Techno Analysis of Upconversion Technique in Solar Cell

DOI : 10.17577/IJERTV2IS80834

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Techno Analysis of Upconversion Technique in Solar Cell

George Mathew K1, Kowtham Kumar K2, Jeniwer Bimro N3

1M.Tech (Energy System), Post-Graduate Scholar, University of Petroleum & Energy Studies, Dehradun, India 2M.Tech (Energy System), Post-Graduate Scholar, University of Petroleum & Energy Studies, Dehradun, India 3M.Tech (Energy System), Post-Graduate Scholar, University of Petroleum & Energy Studies, Dehradun, India

Abstract: – The maximum theoretical conversion efficiency is 16% for silicon-based solar cells and currently this is the material which dominates the photovoltaic cell market. Generally, solar cells on the market today do not produce much electricity from ultraviolet and infrared light (<400 nm and >1100 nm wavelengths, respectively); this light is either filtered out or absorbed by the cell, heating the cell. That heat is wasted energy, and could lead to damage to the cell Attempt of this paper is to discuss the technology of Upconversion technique of solar spectrum by various Upconverter materials like La2Mo2O9: YbEr, NaYF4:Er3+ and BSSC with ZnSO4: YbEr and PbS-QDs. An upconverter cell and solar cell model is also discussed in.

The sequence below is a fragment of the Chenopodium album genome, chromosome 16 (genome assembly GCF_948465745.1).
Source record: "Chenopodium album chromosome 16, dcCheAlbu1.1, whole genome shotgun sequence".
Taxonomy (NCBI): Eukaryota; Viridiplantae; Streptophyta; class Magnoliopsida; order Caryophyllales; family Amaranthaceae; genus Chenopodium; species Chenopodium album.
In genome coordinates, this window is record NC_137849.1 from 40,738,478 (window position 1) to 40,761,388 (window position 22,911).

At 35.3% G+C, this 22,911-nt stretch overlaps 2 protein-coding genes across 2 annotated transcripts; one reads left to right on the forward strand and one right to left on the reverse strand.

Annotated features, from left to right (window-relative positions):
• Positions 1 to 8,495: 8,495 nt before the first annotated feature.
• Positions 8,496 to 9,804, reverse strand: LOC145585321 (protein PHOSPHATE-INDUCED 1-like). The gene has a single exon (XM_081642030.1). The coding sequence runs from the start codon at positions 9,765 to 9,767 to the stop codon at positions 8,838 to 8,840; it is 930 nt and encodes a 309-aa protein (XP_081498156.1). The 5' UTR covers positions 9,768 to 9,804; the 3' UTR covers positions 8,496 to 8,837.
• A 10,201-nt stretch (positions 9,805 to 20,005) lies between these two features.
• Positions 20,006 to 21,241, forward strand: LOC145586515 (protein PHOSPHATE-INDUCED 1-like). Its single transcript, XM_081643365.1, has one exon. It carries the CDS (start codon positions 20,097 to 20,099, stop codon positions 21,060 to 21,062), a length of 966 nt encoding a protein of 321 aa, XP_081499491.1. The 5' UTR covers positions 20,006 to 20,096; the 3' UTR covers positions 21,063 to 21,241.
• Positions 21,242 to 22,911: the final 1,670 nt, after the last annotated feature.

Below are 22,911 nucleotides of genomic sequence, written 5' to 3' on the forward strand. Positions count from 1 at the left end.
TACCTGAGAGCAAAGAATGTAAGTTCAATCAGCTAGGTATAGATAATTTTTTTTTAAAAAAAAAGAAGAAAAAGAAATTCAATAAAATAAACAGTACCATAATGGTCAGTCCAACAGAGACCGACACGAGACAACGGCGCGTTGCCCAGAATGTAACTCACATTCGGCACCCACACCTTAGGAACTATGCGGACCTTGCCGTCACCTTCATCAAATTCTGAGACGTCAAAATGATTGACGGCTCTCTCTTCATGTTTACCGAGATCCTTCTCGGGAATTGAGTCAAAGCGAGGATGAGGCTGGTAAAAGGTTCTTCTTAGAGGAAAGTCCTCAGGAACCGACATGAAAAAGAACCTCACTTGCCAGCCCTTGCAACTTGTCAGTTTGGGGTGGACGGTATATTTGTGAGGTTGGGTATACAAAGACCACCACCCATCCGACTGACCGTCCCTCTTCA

Keywords:- Up-conversion, Solar Spectral Conversion, Rare earth Materials for Up- Conversion



      Sunlight in space at the top of Earth's atmosphere at a power of 1366 watts/m2 is composed (by total energy) of about 50% infrared light, 40% visible light, and 10% ultraviolet light. At ground level this decreases to about 1120 1000 watts/m2, and by energy fractions to 44% visible light, 3% ultraviolet (with the Sun at the zenith, but less at other angles), and the remainder infrared. Thus, sunlight's composition at ground level, per square meter, with the sun at the zenith, is about 527 watts of infrared radiation, 445 watts of visible light, and 32 watts of ultraviolet radiation.

      A single junction solar cell optimally performs under monochromatic light at wave length opt

      ~ 1240 (with opt in nm and band gap (Eg) in eV). Semiconductor solar cells effectively convert photon of energy close to semiconductor gap (Eg)

      this is due to the mismatch between the incident

      solar spectrum and spectral absorption properties of material. The maximum theoretical conversion efficiency is 16% for silicon-based solar cells and 28% for gallium arsenide-based solar cells. Regardless of the material used, the spectral response from these solar cell depend on the depth of the p-n junction, the absorption coefficient of the fabrication materials, cell junction area exposed to sunlight and wave length of incident light. The magnitude of open-circuit voltage and short circuit current are strictly dependent on the absorption capability of the materials used in the fabrication of the solar cells.

      Photons with energy Eph smaller than the band gap are not absorbed and their energy is not used for carrier generation. Photons with energy Eph larger than band gap are absorbed, but excess energy (Eph Eg ) is lost due to thermalization of generated electrons.